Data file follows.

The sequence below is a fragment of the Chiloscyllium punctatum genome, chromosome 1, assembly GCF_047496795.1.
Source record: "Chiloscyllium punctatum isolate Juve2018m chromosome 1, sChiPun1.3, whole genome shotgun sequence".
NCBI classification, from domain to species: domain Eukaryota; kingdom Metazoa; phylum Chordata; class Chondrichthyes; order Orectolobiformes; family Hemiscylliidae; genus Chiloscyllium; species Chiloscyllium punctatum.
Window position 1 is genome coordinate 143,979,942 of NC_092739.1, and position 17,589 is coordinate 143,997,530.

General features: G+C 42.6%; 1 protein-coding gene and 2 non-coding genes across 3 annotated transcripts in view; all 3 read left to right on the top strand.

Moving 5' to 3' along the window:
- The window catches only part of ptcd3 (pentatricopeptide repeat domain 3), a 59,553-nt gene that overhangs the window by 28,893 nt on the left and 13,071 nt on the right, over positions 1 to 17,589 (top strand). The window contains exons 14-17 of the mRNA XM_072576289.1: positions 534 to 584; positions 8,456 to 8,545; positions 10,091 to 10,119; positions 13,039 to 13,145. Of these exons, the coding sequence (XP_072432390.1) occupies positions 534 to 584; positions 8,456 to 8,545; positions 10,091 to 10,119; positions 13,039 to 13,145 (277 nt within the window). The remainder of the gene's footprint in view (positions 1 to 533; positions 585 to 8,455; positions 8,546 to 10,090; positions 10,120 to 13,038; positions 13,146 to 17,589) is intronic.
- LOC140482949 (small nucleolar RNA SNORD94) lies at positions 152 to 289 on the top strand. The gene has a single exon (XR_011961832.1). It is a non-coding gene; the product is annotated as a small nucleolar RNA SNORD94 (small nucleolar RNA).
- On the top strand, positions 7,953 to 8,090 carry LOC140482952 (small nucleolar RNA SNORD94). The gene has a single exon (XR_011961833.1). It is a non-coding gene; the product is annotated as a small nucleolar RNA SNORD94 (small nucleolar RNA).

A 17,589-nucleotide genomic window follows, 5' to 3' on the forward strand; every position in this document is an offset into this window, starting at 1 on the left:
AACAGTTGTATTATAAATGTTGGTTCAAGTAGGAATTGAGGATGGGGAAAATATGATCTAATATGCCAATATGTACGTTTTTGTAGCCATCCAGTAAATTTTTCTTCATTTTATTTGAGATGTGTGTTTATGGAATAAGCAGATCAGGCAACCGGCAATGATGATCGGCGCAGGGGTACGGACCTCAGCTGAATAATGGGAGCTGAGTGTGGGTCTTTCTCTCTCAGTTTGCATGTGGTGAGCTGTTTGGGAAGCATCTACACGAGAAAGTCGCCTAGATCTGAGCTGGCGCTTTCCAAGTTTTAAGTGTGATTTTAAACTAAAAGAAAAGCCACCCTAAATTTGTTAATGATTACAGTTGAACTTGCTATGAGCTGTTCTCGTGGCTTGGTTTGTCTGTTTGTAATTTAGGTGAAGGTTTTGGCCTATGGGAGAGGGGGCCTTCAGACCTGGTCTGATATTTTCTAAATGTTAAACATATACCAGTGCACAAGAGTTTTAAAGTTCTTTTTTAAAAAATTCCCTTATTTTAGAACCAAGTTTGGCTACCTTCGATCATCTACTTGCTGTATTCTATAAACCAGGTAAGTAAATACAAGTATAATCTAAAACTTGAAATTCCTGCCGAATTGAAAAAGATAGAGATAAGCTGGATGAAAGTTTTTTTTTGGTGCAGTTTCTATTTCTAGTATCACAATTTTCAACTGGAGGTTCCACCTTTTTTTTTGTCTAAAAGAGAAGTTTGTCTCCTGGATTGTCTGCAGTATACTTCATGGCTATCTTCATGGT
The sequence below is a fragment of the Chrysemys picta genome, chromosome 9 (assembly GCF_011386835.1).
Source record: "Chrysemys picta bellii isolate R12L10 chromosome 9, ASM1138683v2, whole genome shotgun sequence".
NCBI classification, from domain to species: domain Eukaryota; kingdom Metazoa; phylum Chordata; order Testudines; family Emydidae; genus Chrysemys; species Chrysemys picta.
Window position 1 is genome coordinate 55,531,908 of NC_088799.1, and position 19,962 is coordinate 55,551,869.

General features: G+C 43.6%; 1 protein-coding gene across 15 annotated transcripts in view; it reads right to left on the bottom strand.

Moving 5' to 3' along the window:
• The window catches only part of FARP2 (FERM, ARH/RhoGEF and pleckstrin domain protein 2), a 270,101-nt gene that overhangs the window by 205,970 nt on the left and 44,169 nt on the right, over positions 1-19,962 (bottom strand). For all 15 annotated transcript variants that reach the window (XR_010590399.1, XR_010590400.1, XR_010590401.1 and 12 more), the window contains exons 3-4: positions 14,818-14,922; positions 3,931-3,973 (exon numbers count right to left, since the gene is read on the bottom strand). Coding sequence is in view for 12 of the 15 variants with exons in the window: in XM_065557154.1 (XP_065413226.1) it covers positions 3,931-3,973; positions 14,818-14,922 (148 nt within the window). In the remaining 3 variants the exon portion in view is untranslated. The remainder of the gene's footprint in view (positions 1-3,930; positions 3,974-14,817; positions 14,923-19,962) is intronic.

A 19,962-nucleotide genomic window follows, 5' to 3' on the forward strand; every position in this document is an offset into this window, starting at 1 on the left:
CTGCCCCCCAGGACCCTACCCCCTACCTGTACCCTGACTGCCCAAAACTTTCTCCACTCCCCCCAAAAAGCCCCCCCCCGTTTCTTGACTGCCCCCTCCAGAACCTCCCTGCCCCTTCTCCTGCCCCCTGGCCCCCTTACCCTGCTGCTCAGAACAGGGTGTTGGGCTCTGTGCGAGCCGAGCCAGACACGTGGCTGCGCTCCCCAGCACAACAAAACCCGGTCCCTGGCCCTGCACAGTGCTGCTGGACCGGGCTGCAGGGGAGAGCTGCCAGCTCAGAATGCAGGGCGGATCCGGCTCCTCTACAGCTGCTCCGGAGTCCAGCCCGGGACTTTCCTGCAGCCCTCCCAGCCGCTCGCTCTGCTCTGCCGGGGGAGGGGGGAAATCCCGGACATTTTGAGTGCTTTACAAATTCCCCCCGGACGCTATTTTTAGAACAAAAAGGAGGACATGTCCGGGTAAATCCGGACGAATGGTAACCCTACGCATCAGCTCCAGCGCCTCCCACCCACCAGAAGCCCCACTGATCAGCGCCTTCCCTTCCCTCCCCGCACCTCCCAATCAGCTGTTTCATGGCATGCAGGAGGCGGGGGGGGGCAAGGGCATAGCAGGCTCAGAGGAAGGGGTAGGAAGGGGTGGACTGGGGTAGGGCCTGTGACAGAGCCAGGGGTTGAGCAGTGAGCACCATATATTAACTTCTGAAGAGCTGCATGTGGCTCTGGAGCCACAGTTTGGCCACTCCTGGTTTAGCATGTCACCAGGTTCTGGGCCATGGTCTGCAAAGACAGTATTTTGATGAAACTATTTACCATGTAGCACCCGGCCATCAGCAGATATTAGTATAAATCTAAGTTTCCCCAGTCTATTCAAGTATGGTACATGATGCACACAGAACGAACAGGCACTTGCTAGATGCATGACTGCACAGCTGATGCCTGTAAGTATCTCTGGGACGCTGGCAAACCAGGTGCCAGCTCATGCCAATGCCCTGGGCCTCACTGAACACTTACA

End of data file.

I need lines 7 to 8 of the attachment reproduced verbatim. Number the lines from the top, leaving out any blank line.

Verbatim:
- The window catches only part of ptcd3 (pentatricopeptide repeat domain 3), a 59,553-nt gene that overhangs the window by 28,893 nt on the left and 13,071 nt on the right, over positions 1 to 17,589 (top strand). The window contains exons 14-17 of the mRNA XM_072576289.1: positions 534 to 584; positions 8,456 to 8,545; positions 10,091 to 10,119; positions 13,039 to 13,145. Of these exons, the coding sequence (XP_072432390.1) occupies positions 534 to 584; positions 8,456 to 8,545; positions 10,091 to 10,119; positions 13,039 to 13,145 (277 nt within the window). The remainder of the gene's footprint in view (positions 1 to 533; positions 585 to 8,455; positions 8,546 to 10,090; positions 10,120 to 13,038; positions 13,146 to 17,589) is intronic.
- LOC140482949 (small nucleolar RNA SNORD94) lies at positions 152 to 289 on the top strand. The gene has a single exon (XR_011961832.1). It is a non-coding gene; the product is annotated as a small nucleolar RNA SNORD94 (small nucleolar RNA).